Bob Iger: Yes. I recognized from a very early age that my father had severe mood swings, meaning he did not present himself consistently to us as a family, and that was manifested in a variety of different ways. But the example I use to describe it is, he would come home—he commuted to New York City, to a suburb that we lived in that was about an hour away—I could be up in my room on the second floor of our house doing homework or something and I could hear the door open. I would always anticipate him coming home because it meant that we were going to have dinner together, and I looked forward to seeing him most of the time.
But I could typically tell what kind of a mood he was in by how he walked up the steps, sometimes passing my room completely because he was not in the mood or sometimes opening the door and expressing some frustration about something, and sometimes not. Sometimes showing interest and love and giving me time and being just generally upbeat about things. But it was very, very inconsistent, and I remember that from an early age.
I also witnessed him lose his temper in ways that never made us feel like we were in harm’s way or that anything bad was going to come to us physically, but he could angry very fast and he did so very often, and the anger was not particularly pretty to look at. This was not just someone getting mad at something and then getting over it, this was like a deep-seated anger at someone or something expressed in pretty dark ways. Meaning, again, not abhorrent behavior and not something you’d say, “This guy’s a psychopath,” but you could clearly see him be in or go to a very dark place.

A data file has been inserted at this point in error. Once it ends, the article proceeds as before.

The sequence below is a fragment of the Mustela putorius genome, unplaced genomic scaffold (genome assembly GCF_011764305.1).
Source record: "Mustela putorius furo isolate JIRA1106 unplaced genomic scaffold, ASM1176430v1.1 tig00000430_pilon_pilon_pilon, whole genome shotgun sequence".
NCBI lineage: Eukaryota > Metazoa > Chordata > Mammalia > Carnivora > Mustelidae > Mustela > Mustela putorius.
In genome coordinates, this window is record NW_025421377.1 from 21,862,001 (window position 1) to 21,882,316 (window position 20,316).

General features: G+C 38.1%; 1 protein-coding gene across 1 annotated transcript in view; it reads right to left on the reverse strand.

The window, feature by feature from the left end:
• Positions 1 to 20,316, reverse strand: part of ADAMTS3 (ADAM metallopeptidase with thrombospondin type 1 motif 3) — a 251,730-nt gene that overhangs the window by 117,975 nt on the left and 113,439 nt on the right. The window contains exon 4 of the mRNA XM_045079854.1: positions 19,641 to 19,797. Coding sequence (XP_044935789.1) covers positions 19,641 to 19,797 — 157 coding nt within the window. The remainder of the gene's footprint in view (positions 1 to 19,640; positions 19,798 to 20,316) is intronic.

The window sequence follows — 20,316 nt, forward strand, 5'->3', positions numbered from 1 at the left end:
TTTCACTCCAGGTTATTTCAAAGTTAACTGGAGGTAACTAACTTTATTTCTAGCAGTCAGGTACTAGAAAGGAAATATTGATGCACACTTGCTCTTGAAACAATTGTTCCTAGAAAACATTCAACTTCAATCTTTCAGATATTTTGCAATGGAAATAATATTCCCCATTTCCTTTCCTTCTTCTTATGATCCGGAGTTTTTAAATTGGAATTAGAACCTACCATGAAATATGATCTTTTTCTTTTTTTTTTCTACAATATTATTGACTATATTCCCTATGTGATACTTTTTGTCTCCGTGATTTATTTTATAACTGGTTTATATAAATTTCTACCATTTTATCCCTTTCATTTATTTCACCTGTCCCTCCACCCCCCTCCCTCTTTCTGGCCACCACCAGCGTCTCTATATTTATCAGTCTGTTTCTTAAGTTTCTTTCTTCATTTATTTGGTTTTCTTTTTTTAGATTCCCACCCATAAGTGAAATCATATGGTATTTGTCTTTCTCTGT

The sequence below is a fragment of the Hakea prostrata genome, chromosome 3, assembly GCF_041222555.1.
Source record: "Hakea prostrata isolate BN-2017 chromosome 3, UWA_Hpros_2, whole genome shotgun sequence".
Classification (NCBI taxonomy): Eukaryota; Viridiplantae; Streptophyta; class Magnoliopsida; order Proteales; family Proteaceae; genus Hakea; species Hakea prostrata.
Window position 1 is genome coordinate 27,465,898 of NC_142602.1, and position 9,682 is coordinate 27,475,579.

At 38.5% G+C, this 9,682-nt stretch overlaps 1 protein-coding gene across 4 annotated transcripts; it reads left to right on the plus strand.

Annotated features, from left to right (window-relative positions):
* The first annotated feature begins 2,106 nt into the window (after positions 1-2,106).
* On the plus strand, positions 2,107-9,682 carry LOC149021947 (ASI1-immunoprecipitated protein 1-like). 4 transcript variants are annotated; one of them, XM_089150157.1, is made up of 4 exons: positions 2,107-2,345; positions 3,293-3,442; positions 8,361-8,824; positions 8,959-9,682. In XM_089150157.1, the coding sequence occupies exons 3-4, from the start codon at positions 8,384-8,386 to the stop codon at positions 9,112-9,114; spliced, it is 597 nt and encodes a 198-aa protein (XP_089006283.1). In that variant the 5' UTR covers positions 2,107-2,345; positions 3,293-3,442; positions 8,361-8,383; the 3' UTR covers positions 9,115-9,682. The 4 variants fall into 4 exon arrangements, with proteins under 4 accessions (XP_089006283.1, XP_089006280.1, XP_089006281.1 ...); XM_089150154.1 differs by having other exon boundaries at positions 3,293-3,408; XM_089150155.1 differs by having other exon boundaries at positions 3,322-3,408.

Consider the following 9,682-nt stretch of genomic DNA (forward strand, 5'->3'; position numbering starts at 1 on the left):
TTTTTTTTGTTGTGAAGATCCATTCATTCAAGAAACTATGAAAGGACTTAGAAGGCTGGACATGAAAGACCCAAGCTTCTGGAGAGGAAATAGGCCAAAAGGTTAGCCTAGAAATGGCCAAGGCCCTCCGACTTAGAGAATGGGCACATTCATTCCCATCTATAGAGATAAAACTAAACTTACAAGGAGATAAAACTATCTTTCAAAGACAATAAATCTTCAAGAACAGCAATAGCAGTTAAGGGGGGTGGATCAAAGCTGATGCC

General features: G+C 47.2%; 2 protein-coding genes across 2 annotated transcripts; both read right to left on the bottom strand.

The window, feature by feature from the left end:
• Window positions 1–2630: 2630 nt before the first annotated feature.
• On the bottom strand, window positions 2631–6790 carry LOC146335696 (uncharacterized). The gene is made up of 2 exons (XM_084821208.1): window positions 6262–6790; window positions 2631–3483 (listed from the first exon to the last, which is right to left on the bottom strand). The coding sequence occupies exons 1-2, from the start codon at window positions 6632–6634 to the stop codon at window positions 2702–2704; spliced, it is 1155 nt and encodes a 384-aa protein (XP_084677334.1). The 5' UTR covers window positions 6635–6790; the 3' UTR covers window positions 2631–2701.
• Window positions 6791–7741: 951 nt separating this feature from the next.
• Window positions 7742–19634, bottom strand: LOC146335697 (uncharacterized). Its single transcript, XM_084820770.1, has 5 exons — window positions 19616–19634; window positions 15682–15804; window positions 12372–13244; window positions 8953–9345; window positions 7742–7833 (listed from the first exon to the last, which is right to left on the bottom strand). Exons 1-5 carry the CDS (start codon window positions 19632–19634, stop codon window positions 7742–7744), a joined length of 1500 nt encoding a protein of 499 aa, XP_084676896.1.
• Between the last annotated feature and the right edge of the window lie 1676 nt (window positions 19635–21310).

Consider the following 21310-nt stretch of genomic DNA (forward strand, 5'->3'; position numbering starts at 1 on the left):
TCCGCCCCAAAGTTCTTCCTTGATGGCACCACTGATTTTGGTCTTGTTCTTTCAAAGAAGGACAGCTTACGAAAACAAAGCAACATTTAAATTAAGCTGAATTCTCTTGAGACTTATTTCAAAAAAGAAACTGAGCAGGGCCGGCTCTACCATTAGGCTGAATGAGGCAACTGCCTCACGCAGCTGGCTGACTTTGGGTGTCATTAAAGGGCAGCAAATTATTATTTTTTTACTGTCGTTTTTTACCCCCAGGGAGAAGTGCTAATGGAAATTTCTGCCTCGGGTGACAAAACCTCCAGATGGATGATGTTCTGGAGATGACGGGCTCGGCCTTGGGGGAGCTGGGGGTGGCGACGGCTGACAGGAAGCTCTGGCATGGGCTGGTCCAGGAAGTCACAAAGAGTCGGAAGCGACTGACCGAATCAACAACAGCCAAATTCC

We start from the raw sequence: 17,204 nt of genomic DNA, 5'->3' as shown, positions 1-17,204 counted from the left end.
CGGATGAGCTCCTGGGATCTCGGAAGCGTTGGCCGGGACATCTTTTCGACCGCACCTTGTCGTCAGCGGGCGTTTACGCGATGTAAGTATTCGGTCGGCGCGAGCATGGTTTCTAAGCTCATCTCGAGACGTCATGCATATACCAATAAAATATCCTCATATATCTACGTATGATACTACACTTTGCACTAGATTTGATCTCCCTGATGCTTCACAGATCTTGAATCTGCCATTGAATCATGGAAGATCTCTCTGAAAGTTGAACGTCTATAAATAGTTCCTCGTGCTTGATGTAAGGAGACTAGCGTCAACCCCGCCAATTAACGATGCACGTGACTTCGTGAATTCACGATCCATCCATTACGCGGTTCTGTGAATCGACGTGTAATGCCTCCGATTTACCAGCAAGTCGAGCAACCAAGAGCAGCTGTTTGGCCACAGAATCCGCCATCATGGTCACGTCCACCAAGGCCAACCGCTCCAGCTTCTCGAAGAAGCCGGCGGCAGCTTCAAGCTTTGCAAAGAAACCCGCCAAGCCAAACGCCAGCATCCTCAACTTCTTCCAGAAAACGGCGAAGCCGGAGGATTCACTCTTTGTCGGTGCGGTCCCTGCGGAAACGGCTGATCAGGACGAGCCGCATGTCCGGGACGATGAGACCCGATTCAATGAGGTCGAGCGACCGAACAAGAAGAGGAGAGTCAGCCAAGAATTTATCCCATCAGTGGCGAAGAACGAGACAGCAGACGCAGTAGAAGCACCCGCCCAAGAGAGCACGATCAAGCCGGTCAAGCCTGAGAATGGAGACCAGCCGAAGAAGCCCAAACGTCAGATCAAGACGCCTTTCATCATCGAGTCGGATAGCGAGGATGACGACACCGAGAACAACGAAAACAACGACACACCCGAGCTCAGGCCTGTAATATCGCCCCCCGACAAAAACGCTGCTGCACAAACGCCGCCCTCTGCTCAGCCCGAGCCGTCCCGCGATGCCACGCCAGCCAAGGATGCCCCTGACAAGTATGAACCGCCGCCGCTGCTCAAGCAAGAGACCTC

Tim Ferriss: How do you relate to anger after all of that experience if you feel anger arise in you? How do you relate to anger? And I know that’s a very broad question, but this is something that I also can think about for my own sort of personal navigation of life. But how do you relate to anger?
Bob Iger: Actually, I think it’s a good thing to think about. I know when I was really young that I had a tendency to lose my temper like him, and as I got more and more in tune with his issues, I became more and more capable of controlling mine. And I was able to suppress my expression of anger in a very, very effective way, and that has served me well and lasted pretty much a lifetime. I feel, sometimes, it building in me, but I am able to recognize either what it is or where it could go and take the necessary steps to contend with it in a healthy way. It sometimes means letting it surface, but letting it surface in ways that are, I don’t know, not as either aggressive or as potentially harmful to me or to others.
I learned, I definitely learned, to contain my mood, my anger, maybe even how I express my mood because of him. I did not—there was a picture I was seeing of someone’s behavior and even before I had an ability to understand exactly what the root cause of it was, that I did not in any way want that, I did not want that picture to become my life or to have basically me be the center of it.